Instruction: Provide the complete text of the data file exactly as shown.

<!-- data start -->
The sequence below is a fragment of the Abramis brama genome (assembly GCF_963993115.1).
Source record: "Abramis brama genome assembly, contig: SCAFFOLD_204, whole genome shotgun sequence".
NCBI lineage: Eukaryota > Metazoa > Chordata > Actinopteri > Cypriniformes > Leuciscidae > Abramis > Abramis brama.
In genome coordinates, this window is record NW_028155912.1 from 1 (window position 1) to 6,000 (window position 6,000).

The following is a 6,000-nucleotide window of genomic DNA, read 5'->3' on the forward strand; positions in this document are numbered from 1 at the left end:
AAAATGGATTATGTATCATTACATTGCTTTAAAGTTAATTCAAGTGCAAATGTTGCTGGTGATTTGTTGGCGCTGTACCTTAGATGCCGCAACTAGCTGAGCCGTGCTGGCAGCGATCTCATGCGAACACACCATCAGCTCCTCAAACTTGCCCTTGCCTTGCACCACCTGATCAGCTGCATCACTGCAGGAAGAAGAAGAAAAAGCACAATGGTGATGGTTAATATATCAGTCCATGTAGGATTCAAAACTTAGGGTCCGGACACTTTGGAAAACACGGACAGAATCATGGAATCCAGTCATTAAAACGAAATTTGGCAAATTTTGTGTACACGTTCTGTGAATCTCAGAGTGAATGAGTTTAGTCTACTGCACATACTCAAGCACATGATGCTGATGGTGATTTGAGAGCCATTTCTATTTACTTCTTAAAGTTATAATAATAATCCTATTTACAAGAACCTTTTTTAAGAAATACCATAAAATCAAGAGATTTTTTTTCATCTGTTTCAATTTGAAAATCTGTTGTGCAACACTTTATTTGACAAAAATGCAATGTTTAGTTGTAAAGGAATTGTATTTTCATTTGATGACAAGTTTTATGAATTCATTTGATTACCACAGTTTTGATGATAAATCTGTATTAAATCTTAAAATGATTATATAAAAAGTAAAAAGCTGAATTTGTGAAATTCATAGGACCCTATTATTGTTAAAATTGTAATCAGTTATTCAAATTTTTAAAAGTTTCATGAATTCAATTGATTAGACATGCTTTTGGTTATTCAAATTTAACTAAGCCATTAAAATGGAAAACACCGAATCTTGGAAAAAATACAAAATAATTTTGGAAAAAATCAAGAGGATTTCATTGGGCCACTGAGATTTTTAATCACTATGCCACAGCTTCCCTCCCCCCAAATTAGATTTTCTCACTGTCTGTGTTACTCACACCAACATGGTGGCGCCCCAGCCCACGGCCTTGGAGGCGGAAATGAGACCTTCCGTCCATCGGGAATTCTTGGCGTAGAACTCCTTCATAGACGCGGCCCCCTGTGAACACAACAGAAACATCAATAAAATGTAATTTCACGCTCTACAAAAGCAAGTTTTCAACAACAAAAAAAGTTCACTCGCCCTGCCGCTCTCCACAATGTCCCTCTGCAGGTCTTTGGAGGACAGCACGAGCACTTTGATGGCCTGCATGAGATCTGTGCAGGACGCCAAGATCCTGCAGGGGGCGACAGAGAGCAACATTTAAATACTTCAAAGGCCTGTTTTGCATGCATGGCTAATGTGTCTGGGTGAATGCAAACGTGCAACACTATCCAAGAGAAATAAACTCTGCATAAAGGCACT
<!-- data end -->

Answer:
The sequence below is a fragment of the Abramis brama genome (assembly GCF_963993115.1).
Source record: "Abramis brama genome assembly, contig: SCAFFOLD_204, whole genome shotgun sequence".
NCBI lineage: Eukaryota > Metazoa > Chordata > Actinopteri > Cypriniformes > Leuciscidae > Abramis > Abramis brama.
In genome coordinates, this window is record NW_028155912.1 from 1 (window position 1) to 6,000 (window position 6,000).

The following is a 6,000-nucleotide window of genomic DNA, read 5'->3' on the forward strand; positions in this document are numbered from 1 at the left end:
AAAATGGATTATGTATCATTACATTGCTTTAAAGTTAATTCAAGTGCAAATGTTGCTGGTGATTTGTTGGCGCTGTACCTTAGATGCCGCAACTAGCTGAGCCGTGCTGGCAGCGATCTCATGCGAACACACCATCAGCTCCTCAAACTTGCCCTTGCCTTGCACCACCTGATCAGCTGCATCACTGCAGGAAGAAGAAGAAAAAGCACAATGGTGATGGTTAATATATCAGTCCATGTAGGATTCAAAACTTAGGGTCCGGACACTTTGGAAAACACGGACAGAATCATGGAATCCAGTCATTAAAACGAAATTTGGCAAATTTTGTGTACACGTTCTGTGAATCTCAGAGTGAATGAGTTTAGTCTACTGCACATACTCAAGCACATGATGCTGATGGTGATTTGAGAGCCATTTCTATTTACTTCTTAAAGTTATAATAATAATCCTATTTACAAGAACCTTTTTTAAGAAATACCATAAAATCAAGAGATTTTTTTTCATCTGTTTCAATTTGAAAATCTGTTGTGCAACACTTTATTTGACAAAAATGCAATGTTTAGTTGTAAAGGAATTGTATTTTCATTTGATGACAAGTTTTATGAATTCATTTGATTACCACAGTTTTGATGATAAATCTGTATTAAATCTTAAAATGATTATATAAAAAGTAAAAAGCTGAATTTGTGAAATTCATAGGACCCTATTATTGTTAAAATTGTAATCAGTTATTCAAATTTTTAAAAGTTTCATGAATTCAATTGATTAGACATGCTTTTGGTTATTCAAATTTAACTAAGCCATTAAAATGGAAAACACCGAATCTTGGAAAAAATACAAAATAATTTTGGAAAAAATCAAGAGGATTTCATTGGGCCACTGAGATTTTTAATCACTATGCCACAGCTTCCCTCCCCCCAAATTAGATTTTCTCACTGTCTGTGTTACTCACACCAACATGGTGGCGCCCCAGCCCACGGCCTTGGAGGCGGAAATGAGACCTTCCGTCCATCGGGAATTCTTGGCGTAGAACTCCTTCATAGACGCGGCCCCCTGTGAACACAACAGAAACATCAATAAAATGTAATTTCACGCTCTACAAAAGCAAGTTTTCAACAACAAAAAAAGTTCACTCGCCCTGCCGCTCTCCACAATGTCCCTCTGCAGGTCTTTGGAGGACAGCACGAGCACTTTGATGGCCTGCATGAGATCTGTGCAGGACGCCAAGATCCTGCAGGGGGCGACAGAGAGCAACATTTAAATACTTCAAAGGCCTGTTTTGCATGCATGGCTAATGTGTCTGGGTGAATGCAAACGTGCAACACTATCCAAGAGAAATAAACTCTGCATAAAGGCACT